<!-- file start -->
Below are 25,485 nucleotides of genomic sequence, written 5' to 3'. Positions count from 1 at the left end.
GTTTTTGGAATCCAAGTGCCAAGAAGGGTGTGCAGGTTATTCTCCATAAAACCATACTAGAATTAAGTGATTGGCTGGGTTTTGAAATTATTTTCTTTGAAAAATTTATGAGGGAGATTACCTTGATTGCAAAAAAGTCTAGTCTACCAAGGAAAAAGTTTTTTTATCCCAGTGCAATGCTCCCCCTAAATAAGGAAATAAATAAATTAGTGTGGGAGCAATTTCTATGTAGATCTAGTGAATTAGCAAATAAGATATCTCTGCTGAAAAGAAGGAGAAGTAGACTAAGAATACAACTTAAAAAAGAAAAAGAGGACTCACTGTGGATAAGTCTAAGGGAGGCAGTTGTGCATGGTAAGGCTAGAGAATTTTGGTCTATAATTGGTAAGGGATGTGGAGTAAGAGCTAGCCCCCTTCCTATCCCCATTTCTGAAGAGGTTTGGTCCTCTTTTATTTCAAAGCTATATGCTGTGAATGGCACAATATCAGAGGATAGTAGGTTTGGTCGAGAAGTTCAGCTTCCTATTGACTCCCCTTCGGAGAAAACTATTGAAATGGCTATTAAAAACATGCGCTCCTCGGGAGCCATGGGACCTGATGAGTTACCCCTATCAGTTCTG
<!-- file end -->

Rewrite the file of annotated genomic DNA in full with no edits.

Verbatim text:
Below are 25,485 nucleotides of genomic sequence, written 5' to 3'. Positions count from 1 at the left end.
GTTTTTGGAATCCAAGTGCCAAGAAGGGTGTGCAGGTTATTCTCCATAAAACCATACTAGAATTAAGTGATTGGCTGGGTTTTGAAATTATTTTCTTTGAAAAATTTATGAGGGAGATTACCTTGATTGCAAAAAAGTCTAGTCTACCAAGGAAAAAGTTTTTTTATCCCAGTGCAATGCTCCCCCTAAATAAGGAAATAAATAAATTAGTGTGGGAGCAATTTCTATGTAGATCTAGTGAATTAGCAAATAAGATATCTCTGCTGAAAAGAAGGAGAAGTAGACTAAGAATACAACTTAAAAAAGAAAAAGAGGACTCACTGTGGATAAGTCTAAGGGAGGCAGTTGTGCATGGTAAGGCTAGAGAATTTTGGTCTATAATTGGTAAGGGATGTGGAGTAAGAGCTAGCCCCCTTCCTATCCCCATTTCTGAAGAGGTTTGGTCCTCTTTTATTTCAAAGCTATATGCTGTGAATGGCACAATATCAGAGGATAGTAGGTTTGGTCGAGAAGTTCAGCTTCCTATTGACTCCCCTTCGGAGAAAACTATTGAAATGGCTATTAAAAACATGCGCTCCTCGGGAGCCATGGGACCTGATGAGTTACCCCTATCAGTTCTG